teaches moral lessons and self-knowledge through participation
in a progression of allegorical two-part, plays which are learnt
by heart and performed within each lodge.
Freemasonry offers its members an approach to life, which seeks
to reinforce thoughtfulness for others, kindness in the community,
honesty in business, courtesy in society and fairness in all things.
Members are urged to regard the interests of the family as paramount,
but importantly, Freemasonry also teaches and practices concern
for people, care for the less fortunate and help for those in need.
People became Freemasons for a variety of reasons, some as the result
of family tradition, others upon the introduction of a friend or
out of a curiosity to know what it is about.
Those who become active members and who grow in Freemasonry do so
principally because they enjoy it. They enjoy the challenges and
fellowship that Freemasonry offers. There is more to it, however,
than just enjoyment.
Participation in the dramatic presentation of moral lesions and
in the working of a lodge provides a member with a unique opportunity
to learn more about himself encourages him to live in such a way
that he will always be in search of becoming a better man, not better
than someone else but better than he himself would otherwise be
and therefore an exemplary member of society.
Each Freemason is required to learn and show humility through initiation.
Then, by progression through a series of degree he gains insight
into increasingly complex moral and philosophical concepts, and
accepts a Varity of challenges and responsibilities, which are both
stimulating and rewarding. The structure and working of the lodge
and the sequence of ceremonial events, which are usually followed
by social gatherings, offer members a framework for companionship,
teamwork, character development and enjoyment of shared experiences.
Freemasonry is not a secret society, but the lodge meetings, like
meetings of many other social and professional associations, are
private occasions open only to members.
Freemasons are encouraged to speak openly about their membership,
while remaining that they undertake not use for their own or anyone
else’s advancement. As members are sometimes the subjects
of discrimination, which may adversely effect their employment or
other aspects of their lives, some Freemasons are understandably
reticent about discussing their membership. In common with many
national organizations, Grand lodge neither maintains nor publishes
list of members and will not disclose names or member’s details
without their permission.
In circumstances where a conflict of interest might arise or be
perceived to exist or when Freemasonry becomes an issue, a Freemason
must declare an interest.
The rules and aims of Freemasonry are available to public. The Masonic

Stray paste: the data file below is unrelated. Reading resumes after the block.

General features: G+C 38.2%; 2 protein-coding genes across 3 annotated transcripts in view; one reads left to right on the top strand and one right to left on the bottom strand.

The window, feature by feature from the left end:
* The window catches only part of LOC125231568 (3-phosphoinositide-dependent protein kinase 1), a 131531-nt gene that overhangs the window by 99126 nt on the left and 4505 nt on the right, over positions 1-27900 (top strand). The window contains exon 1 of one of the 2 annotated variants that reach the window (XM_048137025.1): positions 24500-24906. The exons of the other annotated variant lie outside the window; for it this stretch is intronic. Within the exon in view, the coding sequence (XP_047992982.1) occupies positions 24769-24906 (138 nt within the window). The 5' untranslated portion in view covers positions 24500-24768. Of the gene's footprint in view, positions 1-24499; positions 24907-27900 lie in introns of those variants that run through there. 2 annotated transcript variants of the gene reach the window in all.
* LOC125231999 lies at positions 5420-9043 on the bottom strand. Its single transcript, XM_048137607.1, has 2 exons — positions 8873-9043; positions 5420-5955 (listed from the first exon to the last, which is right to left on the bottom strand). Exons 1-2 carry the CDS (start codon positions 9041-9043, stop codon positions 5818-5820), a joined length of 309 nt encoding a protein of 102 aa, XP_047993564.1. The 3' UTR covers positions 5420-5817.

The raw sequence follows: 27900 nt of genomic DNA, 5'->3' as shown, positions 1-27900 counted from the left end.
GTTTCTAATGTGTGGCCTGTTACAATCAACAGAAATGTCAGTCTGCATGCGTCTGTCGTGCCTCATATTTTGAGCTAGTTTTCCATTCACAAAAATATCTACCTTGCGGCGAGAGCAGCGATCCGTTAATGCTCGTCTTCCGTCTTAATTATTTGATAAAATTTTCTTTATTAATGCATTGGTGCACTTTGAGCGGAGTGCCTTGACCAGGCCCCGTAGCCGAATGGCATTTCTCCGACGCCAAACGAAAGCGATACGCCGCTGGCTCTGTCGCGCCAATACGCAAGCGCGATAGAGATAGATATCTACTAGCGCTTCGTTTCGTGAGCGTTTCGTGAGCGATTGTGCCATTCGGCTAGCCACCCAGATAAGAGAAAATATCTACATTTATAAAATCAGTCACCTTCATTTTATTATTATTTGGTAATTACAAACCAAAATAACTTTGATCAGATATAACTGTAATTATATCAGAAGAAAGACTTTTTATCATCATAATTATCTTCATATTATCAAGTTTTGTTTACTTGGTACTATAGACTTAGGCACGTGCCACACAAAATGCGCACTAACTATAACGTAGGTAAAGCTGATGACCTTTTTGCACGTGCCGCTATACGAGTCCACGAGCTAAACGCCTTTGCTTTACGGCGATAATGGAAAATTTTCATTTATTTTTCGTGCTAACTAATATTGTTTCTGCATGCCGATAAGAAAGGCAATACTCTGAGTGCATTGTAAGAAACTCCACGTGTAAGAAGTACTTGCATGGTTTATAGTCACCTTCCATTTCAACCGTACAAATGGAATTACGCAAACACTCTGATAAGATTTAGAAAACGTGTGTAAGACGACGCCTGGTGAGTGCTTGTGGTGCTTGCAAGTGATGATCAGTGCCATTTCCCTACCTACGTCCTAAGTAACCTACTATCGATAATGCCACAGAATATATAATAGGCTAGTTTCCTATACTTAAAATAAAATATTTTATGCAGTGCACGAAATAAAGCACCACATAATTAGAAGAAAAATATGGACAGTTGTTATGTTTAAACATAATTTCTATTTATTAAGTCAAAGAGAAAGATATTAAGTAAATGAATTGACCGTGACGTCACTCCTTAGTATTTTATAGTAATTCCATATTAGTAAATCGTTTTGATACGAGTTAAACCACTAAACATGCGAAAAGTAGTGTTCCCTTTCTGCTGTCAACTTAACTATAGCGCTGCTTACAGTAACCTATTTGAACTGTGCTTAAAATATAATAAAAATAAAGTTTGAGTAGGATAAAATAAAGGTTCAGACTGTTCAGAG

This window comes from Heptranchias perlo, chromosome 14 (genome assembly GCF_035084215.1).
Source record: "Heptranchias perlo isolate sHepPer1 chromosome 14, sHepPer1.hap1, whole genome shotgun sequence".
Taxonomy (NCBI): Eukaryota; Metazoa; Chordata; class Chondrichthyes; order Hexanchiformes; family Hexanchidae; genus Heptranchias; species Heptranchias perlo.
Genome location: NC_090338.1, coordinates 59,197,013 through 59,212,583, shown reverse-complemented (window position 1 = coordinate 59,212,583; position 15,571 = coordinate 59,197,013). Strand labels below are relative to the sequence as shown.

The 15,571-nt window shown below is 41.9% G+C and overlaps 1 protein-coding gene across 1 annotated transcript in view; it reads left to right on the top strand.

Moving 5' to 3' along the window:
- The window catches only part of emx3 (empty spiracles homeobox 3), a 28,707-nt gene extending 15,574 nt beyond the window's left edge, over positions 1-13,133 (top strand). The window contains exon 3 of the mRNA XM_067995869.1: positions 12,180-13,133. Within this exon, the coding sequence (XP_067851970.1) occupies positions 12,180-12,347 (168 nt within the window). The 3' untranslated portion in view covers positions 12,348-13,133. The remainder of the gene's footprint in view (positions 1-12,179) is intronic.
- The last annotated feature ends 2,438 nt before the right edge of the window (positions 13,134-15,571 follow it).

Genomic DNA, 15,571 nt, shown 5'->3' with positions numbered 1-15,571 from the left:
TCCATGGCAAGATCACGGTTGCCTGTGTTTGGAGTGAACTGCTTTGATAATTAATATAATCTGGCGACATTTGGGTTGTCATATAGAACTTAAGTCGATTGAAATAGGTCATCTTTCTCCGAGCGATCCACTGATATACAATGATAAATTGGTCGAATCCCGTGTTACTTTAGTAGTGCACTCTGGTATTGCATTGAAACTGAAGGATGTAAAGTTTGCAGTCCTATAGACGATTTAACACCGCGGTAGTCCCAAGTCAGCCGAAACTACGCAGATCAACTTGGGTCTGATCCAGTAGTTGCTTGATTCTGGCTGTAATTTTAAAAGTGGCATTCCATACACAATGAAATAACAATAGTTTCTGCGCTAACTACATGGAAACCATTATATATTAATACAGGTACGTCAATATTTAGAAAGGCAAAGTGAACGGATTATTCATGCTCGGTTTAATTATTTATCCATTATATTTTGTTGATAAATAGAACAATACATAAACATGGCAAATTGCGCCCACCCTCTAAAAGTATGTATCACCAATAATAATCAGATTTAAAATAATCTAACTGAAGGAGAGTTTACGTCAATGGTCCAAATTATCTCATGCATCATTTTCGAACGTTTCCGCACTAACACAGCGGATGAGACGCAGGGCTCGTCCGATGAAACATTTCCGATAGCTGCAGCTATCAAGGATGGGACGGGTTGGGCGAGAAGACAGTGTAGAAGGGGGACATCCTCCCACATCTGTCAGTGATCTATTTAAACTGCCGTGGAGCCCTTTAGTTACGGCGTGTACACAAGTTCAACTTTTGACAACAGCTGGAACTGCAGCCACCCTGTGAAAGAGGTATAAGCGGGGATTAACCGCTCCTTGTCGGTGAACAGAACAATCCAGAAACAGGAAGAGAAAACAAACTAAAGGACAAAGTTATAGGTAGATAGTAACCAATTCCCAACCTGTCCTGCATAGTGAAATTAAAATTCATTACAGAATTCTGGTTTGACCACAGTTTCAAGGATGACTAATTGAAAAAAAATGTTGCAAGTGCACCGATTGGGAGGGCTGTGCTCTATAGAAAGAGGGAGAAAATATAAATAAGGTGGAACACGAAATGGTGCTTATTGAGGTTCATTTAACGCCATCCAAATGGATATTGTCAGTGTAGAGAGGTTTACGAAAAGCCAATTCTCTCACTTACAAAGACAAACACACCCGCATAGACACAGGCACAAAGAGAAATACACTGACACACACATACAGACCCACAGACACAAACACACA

year book, also available for public, contains the names of all
national office-holders and lists of all lodges with details of
their meeting dates and places.
The meeting places and halls used by Freemasons are readily identifiable,
are listed in telephone directories and in many areas used by the
local community for activities other than Freemasonry. Freemason’s
Hall in London is open to the public and ‘open days’
are held in many provincial centers.
The rituals and ceremonies used by Freemasons to pass on the principals
of Freemasonry to new members were first revealed public in 1723.
They include traditional forms of recognition used by Freemasons
essentially to prove their identity and qualifications when enter
a Masonic meeting. These include handshakes, which have been much
written about and can scarcely be regarded as truly secret today;
for medieval Freemasons, they were the equivalent of a ‘pin
number’ restricting access only to qualified members.
Many thousands of books have been written
on the subject of Freemasonry and are available to the general
public. Freemasonry offers spokesmen and briefings for the media
and provides talks to interested groups on request. Freemasons
are proud of their heritage and happy share it.
From its earliest days, Freemasonry has
been involved in charitable activities, and since its inception
it has provided support for many widows and orphans of Freemasons
as well as others within the community.
All monies raised for charity are drawn from amongst Freemasons,
and their family friends, while grants and donations are made
to Masonic and non-Masonic charities alike.
Over the past five years alone Freemasonry has raised more than
Stg. Pds. 75 million for a wide range of charitable purposes including
those involved in medical research, Community Care, education
and work with young people.
Freemasonry has an enviable record of providing regular and consistent
financial support to individual charities over long periods while
at the same time making thousands of grants to local charities,
appeals and projects throughout the World each year. For the future,
opportunities to obtain to provide matched funding are periodically
examined with a view to enhancing the impact of the support Freemasonry
can give to specific projects. The personal generosity of Freemasons
and the collective fund-raising efforts of almost 8,000 lodges,
how ever, will continue to determine the contribution Freemasonry
makes within the community.